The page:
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    Kevin Feige as a Production Auteur

    In the mid-twentieth story auteur theory was developed, naming the director as the main author of a film work. In this theory, directors get named auteurs primarily through the development of an individual aesthetic. Does the Marvel Cinematic Universe and the Marvel house style, achieve a similar individual aesthetic? Can Kevin Feige be considered the auteur of the franchise for his production decisions like naming directors and deciding which projects get produced? This can be supportive or critical of the Feige and the MCU.

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      Latest Comments

      I think part of the reason killing a hero off at the climax, and then bringing him back just in time for the credits, is so prominent now is because of the obsession with franchising works. They (whoever they are) want to kill the character to create a better single work, but they need to him to be alive at the end in case it’s successful enough to warrant a sequel. This doesn’t apply as much to Sherlock Holmes on account if it already being the sequel and it being an adaption of a already written death and return, but I think the point stands.

      Sherlock Holmes: To "Kill Off", or Not to "Kill Off"

      I agree with this. Even in the DCAU, which I think functions well as condensed examples of the prominent relationships of the DC characters even if it isn’t technically relevant to a comics continuity list like this, Darkseid is presented as a big bad… and then almost exclusively fights Superman.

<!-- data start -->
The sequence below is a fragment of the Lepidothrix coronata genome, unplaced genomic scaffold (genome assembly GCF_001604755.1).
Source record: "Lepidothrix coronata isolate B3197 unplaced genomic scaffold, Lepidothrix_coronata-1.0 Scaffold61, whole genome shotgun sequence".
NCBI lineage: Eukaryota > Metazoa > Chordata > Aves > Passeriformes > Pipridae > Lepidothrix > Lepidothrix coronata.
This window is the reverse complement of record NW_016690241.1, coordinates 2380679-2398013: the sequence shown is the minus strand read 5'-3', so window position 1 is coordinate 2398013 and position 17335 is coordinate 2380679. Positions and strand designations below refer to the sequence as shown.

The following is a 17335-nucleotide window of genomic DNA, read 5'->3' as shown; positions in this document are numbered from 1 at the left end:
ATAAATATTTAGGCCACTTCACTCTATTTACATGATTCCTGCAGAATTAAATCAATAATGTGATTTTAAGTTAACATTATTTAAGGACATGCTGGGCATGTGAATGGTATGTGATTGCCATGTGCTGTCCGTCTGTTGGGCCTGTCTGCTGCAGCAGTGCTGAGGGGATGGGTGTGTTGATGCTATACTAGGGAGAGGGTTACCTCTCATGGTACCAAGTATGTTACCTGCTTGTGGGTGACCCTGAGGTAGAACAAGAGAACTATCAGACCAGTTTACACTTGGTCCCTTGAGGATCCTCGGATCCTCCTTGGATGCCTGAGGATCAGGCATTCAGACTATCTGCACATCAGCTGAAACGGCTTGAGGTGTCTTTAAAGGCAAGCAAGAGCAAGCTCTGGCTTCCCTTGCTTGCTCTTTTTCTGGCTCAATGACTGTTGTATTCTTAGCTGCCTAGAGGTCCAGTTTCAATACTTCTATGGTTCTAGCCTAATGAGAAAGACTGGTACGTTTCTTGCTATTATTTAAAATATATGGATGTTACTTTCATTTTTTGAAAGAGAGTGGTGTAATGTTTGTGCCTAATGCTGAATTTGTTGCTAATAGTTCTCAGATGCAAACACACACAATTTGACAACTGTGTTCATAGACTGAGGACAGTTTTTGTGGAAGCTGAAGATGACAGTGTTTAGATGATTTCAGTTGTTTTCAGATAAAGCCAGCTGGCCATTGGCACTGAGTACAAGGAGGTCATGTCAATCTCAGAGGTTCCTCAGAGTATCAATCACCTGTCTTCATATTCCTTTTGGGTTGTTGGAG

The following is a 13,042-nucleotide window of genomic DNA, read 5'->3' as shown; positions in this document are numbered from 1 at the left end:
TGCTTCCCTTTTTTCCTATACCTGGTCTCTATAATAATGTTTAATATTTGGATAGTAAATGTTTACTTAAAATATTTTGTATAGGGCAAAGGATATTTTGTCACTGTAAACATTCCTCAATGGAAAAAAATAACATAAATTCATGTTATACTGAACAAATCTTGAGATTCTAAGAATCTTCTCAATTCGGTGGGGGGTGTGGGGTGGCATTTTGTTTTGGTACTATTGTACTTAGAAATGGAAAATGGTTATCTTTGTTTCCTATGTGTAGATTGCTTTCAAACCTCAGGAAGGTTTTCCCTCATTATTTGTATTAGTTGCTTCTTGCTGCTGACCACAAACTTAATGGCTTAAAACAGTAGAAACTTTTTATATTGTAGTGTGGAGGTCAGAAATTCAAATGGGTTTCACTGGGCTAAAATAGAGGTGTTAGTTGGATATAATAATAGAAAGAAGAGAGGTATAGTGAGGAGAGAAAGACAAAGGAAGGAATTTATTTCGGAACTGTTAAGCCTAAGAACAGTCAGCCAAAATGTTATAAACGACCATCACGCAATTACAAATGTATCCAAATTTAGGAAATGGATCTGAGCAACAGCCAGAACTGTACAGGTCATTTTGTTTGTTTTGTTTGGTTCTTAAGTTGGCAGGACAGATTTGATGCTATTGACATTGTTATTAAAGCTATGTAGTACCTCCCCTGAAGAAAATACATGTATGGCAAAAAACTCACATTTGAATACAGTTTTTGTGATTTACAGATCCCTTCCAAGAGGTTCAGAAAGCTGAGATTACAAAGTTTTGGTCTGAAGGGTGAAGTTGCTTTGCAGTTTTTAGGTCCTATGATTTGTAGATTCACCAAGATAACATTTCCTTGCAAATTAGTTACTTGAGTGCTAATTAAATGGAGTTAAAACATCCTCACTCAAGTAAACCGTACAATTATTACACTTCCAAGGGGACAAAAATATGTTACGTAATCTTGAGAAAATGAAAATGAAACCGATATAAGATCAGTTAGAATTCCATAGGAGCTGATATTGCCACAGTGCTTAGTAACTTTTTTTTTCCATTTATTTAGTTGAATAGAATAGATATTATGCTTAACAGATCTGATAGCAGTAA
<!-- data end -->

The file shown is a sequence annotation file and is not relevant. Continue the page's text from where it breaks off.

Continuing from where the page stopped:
10 Superman Villains Who Don't Need Kryptonite

      At this point, between the issues with legal rights and the denseness of the remaining Tolkien penned works I think it’d be just as easy to make an original story and set in in Middle-earth a la Shadows of Mordor (except following the rules of the universe a little better) as it would be to adapt anything from The Silmarillion. Some people would be upset that someone not named J.R.R. Tolkien was writing Middle-earth stories, but people would be upset with the necessary liberties that would be taken in developing a further film anyway. Maybe separate canons between the book and film universes? We’ve sort of got that anyway.

      Tolkien to Film: What Could Come Next?